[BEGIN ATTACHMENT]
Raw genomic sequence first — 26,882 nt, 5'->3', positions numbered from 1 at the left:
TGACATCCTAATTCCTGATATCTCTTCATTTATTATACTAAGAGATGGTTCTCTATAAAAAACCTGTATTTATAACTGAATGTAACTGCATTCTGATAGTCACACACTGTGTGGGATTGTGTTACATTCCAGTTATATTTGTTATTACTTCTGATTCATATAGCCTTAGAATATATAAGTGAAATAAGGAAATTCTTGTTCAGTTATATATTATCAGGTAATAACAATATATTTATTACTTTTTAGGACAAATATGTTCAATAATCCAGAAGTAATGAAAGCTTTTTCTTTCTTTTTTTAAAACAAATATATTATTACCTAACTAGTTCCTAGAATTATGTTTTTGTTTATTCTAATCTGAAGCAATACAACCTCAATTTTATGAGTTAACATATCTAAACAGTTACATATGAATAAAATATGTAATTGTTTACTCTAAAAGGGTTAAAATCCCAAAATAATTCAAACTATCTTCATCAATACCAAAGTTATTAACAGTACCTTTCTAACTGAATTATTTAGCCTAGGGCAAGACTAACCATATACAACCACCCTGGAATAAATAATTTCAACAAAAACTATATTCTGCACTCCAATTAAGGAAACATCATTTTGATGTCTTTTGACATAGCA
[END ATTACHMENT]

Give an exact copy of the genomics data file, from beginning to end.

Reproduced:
Raw genomic sequence first — 26,882 nt, 5'->3', positions numbered from 1 at the left:
TGACATCCTAATTCCTGATATCTCTTCATTTATTATACTAAGAGATGGTTCTCTATAAAAAACCTGTATTTATAACTGAATGTAACTGCATTCTGATAGTCACACACTGTGTGGGATTGTGTTACATTCCAGTTATATTTGTTATTACTTCTGATTCATATAGCCTTAGAATATATAAGTGAAATAAGGAAATTCTTGTTCAGTTATATATTATCAGGTAATAACAATATATTTATTACTTTTTAGGACAAATATGTTCAATAATCCAGAAGTAATGAAAGCTTTTTCTTTCTTTTTTTAAAACAAATATATTATTACCTAACTAGTTCCTAGAATTATGTTTTTGTTTATTCTAATCTGAAGCAATACAACCTCAATTTTATGAGTTAACATATCTAAACAGTTACATATGAATAAAATATGTAATTGTTTACTCTAAAAGGGTTAAAATCCCAAAATAATTCAAACTATCTTCATCAATACCAAAGTTATTAACAGTACCTTTCTAACTGAATTATTTAGCCTAGGGCAAGACTAACCATATACAACCACCCTGGAATAAATAATTTCAACAAAAACTATATTCTGCACTCCAATTAAGGAAACATCATTTTGATGTCTTTTGACATAGCA